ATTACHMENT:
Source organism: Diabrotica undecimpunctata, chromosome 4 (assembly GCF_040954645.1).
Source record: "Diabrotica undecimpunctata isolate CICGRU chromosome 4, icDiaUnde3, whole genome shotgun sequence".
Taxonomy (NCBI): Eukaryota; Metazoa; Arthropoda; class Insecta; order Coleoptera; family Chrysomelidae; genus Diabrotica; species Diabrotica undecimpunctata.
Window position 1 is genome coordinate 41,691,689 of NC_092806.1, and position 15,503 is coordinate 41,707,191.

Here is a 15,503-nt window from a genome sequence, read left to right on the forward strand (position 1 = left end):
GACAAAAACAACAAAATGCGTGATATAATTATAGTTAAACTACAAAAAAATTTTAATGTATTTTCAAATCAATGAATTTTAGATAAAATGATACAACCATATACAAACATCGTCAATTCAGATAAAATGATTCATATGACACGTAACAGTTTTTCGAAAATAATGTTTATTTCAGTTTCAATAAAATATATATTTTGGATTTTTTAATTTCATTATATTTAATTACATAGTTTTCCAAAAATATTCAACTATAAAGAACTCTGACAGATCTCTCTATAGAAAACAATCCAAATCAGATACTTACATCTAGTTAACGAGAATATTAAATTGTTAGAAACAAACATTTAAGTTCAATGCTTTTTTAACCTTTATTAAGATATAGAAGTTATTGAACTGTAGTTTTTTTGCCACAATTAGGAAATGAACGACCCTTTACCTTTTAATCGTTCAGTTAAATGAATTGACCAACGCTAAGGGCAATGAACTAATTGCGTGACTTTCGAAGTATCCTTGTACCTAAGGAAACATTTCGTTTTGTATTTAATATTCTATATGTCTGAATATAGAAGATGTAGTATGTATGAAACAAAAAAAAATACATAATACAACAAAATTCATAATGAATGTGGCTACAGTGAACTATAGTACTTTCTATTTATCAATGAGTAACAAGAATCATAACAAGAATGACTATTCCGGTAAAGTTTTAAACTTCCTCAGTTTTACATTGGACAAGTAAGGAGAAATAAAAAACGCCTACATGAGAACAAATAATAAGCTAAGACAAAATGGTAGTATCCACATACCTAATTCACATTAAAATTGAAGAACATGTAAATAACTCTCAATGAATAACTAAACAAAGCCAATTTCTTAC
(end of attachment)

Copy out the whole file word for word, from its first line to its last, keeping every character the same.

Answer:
Source organism: Diabrotica undecimpunctata, chromosome 4 (assembly GCF_040954645.1).
Source record: "Diabrotica undecimpunctata isolate CICGRU chromosome 4, icDiaUnde3, whole genome shotgun sequence".
Taxonomy (NCBI): Eukaryota; Metazoa; Arthropoda; class Insecta; order Coleoptera; family Chrysomelidae; genus Diabrotica; species Diabrotica undecimpunctata.
Window position 1 is genome coordinate 41,691,689 of NC_092806.1, and position 15,503 is coordinate 41,707,191.

Here is a 15,503-nt window from a genome sequence, read left to right on the forward strand (position 1 = left end):
GACAAAAACAACAAAATGCGTGATATAATTATAGTTAAACTACAAAAAAATTTTAATGTATTTTCAAATCAATGAATTTTAGATAAAATGATACAACCATATACAAACATCGTCAATTCAGATAAAATGATTCATATGACACGTAACAGTTTTTCGAAAATAATGTTTATTTCAGTTTCAATAAAATATATATTTTGGATTTTTTAATTTCATTATATTTAATTACATAGTTTTCCAAAAATATTCAACTATAAAGAACTCTGACAGATCTCTCTATAGAAAACAATCCAAATCAGATACTTACATCTAGTTAACGAGAATATTAAATTGTTAGAAACAAACATTTAAGTTCAATGCTTTTTTAACCTTTATTAAGATATAGAAGTTATTGAACTGTAGTTTTTTTGCCACAATTAGGAAATGAACGACCCTTTACCTTTTAATCGTTCAGTTAAATGAATTGACCAACGCTAAGGGCAATGAACTAATTGCGTGACTTTCGAAGTATCCTTGTACCTAAGGAAACATTTCGTTTTGTATTTAATATTCTATATGTCTGAATATAGAAGATGTAGTATGTATGAAACAAAAAAAAATACATAATACAACAAAATTCATAATGAATGTGGCTACAGTGAACTATAGTACTTTCTATTTATCAATGAGTAACAAGAATCATAACAAGAATGACTATTCCGGTAAAGTTTTAAACTTCCTCAGTTTTACATTGGACAAGTAAGGAGAAATAAAAAACGCCTACATGAGAACAAATAATAAGCTAAGACAAAATGGTAGTATCCACATACCTAATTCACATTAAAATTGAAGAACATGTAAATAACTCTCAATGAATAACTAAACAAAGCCAATTTCTTAC